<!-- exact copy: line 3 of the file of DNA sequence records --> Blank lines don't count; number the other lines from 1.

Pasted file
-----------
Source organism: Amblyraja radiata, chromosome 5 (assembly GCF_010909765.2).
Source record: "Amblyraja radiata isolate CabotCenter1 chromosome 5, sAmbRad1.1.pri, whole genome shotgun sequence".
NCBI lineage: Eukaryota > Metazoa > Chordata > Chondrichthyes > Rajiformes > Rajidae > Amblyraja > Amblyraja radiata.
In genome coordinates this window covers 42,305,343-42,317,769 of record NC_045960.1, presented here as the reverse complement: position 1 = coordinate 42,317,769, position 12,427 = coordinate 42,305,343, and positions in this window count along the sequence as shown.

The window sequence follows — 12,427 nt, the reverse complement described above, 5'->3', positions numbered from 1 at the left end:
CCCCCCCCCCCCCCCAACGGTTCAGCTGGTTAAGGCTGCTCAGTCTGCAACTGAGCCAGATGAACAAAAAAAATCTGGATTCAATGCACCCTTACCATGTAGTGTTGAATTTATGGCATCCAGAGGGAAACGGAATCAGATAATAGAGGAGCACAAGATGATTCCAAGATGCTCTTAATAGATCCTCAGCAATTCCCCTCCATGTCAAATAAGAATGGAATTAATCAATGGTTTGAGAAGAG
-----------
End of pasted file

NCBI lineage: Eukaryota > Metazoa > Chordata > Chondrichthyes > Rajiformes > Rajidae > Amblyraja > Amblyraja radiata.